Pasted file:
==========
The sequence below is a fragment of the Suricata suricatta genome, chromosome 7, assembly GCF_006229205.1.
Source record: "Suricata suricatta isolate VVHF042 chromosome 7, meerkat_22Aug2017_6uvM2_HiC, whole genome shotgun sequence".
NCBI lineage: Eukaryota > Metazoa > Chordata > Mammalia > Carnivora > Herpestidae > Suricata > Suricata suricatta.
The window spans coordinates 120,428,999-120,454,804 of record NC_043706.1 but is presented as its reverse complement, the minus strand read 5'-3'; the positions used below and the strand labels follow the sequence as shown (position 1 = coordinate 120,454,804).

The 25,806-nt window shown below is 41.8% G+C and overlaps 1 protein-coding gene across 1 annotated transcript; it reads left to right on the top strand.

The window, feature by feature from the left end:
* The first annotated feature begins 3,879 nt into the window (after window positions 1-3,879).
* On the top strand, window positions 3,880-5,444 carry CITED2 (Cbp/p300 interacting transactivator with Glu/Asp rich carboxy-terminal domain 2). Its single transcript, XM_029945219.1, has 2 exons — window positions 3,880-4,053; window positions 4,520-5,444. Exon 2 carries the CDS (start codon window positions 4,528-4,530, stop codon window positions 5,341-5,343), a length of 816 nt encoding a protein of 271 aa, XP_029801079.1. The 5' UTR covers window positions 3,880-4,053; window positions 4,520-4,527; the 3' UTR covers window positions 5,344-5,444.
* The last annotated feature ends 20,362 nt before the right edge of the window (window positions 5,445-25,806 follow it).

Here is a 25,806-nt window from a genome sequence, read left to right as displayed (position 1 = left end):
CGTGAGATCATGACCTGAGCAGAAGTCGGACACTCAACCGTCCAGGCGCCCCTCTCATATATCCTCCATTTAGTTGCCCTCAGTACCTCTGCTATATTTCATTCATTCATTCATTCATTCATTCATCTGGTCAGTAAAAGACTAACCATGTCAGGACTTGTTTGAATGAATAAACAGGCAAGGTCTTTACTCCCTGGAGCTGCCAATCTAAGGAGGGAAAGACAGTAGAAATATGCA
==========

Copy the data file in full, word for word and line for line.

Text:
The sequence below is a fragment of the Suricata suricatta genome, chromosome 7, assembly GCF_006229205.1.
Source record: "Suricata suricatta isolate VVHF042 chromosome 7, meerkat_22Aug2017_6uvM2_HiC, whole genome shotgun sequence".
NCBI lineage: Eukaryota > Metazoa > Chordata > Mammalia > Carnivora > Herpestidae > Suricata > Suricata suricatta.
The window spans coordinates 120,428,999-120,454,804 of record NC_043706.1 but is presented as its reverse complement, the minus strand read 5'-3'; the positions used below and the strand labels follow the sequence as shown (position 1 = coordinate 120,454,804).

The 25,806-nt window shown below is 41.8% G+C and overlaps 1 protein-coding gene across 1 annotated transcript; it reads left to right on the top strand.

The window, feature by feature from the left end:
* The first annotated feature begins 3,879 nt into the window (after window positions 1-3,879).
* On the top strand, window positions 3,880-5,444 carry CITED2 (Cbp/p300 interacting transactivator with Glu/Asp rich carboxy-terminal domain 2). Its single transcript, XM_029945219.1, has 2 exons — window positions 3,880-4,053; window positions 4,520-5,444. Exon 2 carries the CDS (start codon window positions 4,528-4,530, stop codon window positions 5,341-5,343), a length of 816 nt encoding a protein of 271 aa, XP_029801079.1. The 5' UTR covers window positions 3,880-4,053; window positions 4,520-4,527; the 3' UTR covers window positions 5,344-5,444.
* The last annotated feature ends 20,362 nt before the right edge of the window (window positions 5,445-25,806 follow it).

Here is a 25,806-nt window from a genome sequence, read left to right as displayed (position 1 = left end):
CGTGAGATCATGACCTGAGCAGAAGTCGGACACTCAACCGTCCAGGCGCCCCTCTCATATATCCTCCATTTAGTTGCCCTCAGTACCTCTGCTATATTTCATTCATTCATTCATTCATTCATTCATCTGGTCAGTAAAAGACTAACCATGTCAGGACTTGTTTGAATGAATAAACAGGCAAGGTCTTTACTCCCTGGAGCTGCCAATCTAAGGAGGGAAAGACAGTAGAAATATGCA